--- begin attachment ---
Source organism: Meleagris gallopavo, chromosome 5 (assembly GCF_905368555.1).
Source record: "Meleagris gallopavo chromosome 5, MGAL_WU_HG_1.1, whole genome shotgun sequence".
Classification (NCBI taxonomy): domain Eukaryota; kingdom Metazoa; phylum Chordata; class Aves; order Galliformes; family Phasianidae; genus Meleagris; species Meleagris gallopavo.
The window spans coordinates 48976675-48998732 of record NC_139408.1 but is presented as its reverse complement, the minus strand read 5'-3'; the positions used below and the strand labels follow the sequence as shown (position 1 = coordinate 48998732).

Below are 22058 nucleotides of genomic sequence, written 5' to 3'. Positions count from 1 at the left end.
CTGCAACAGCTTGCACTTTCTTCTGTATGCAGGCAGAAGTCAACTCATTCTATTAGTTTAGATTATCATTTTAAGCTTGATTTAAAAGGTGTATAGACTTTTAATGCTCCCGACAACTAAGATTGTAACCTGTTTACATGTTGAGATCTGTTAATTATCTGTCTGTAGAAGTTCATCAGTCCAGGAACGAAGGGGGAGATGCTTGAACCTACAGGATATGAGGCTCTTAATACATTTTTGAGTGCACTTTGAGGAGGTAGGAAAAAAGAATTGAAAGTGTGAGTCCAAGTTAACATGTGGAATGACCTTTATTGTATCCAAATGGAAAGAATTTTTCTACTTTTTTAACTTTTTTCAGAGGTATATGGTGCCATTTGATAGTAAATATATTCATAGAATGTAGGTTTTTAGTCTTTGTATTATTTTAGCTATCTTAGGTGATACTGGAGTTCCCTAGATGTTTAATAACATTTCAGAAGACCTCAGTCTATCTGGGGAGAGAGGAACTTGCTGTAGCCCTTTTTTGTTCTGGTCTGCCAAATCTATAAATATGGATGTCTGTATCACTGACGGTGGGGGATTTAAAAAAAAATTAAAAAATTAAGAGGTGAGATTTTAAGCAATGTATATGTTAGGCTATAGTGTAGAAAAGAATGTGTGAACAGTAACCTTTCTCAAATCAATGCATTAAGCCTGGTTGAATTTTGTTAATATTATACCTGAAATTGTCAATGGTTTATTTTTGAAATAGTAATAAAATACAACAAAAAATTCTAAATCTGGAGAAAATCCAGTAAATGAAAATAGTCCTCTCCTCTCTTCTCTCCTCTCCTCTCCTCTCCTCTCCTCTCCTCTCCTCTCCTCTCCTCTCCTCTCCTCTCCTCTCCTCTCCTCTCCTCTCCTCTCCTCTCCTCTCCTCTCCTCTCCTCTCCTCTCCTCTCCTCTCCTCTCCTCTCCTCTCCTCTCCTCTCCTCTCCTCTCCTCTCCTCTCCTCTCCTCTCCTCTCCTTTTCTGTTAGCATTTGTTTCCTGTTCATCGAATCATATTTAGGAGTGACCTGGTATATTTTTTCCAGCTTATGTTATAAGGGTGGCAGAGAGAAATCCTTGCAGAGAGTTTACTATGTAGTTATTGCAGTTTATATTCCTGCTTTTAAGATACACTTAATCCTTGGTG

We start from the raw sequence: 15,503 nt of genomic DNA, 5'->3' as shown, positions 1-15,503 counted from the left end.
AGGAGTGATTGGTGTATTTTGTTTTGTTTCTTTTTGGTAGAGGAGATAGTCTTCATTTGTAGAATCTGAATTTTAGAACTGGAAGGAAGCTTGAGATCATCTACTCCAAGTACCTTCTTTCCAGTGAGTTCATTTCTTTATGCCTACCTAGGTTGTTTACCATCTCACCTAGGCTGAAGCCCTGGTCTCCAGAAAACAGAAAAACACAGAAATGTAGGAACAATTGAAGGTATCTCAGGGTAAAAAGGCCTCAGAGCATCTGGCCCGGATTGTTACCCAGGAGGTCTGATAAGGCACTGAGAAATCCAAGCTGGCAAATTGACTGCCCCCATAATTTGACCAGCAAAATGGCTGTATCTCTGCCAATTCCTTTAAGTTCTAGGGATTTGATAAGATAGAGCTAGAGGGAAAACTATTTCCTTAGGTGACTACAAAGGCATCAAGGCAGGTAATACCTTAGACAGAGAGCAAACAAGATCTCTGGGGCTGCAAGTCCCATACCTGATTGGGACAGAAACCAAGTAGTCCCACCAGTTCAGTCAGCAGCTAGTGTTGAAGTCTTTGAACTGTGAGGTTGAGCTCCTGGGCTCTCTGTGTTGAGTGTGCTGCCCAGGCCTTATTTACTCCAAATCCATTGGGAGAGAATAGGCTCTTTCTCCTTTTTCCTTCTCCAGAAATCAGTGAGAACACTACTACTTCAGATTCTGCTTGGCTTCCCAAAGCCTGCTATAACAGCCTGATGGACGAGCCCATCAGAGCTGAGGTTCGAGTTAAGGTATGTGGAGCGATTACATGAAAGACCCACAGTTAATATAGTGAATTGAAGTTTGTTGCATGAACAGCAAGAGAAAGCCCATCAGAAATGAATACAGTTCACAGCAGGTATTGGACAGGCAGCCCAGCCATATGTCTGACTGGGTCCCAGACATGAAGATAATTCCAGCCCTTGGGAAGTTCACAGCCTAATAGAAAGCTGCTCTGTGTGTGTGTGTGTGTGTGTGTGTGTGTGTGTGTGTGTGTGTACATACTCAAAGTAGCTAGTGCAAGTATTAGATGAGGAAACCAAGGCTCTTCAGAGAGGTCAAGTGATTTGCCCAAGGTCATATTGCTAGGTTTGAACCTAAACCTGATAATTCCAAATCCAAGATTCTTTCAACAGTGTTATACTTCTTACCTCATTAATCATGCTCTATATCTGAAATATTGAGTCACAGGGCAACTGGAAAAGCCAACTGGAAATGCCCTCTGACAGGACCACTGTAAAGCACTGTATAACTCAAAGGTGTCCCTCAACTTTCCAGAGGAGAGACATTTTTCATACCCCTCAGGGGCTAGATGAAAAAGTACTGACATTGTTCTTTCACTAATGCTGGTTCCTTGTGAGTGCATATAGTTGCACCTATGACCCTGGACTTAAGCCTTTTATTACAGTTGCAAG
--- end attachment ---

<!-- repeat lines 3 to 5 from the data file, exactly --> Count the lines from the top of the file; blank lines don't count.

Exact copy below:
Classification (NCBI taxonomy): domain Eukaryota; kingdom Metazoa; phylum Chordata; class Aves; order Galliformes; family Phasianidae; genus Meleagris; species Meleagris gallopavo.
The window spans coordinates 48976675-48998732 of record NC_139408.1 but is presented as its reverse complement, the minus strand read 5'-3'; the positions used below and the strand labels follow the sequence as shown (position 1 = coordinate 48998732).

Below are 22058 nucleotides of genomic sequence, written 5' to 3'. Positions count from 1 at the left end.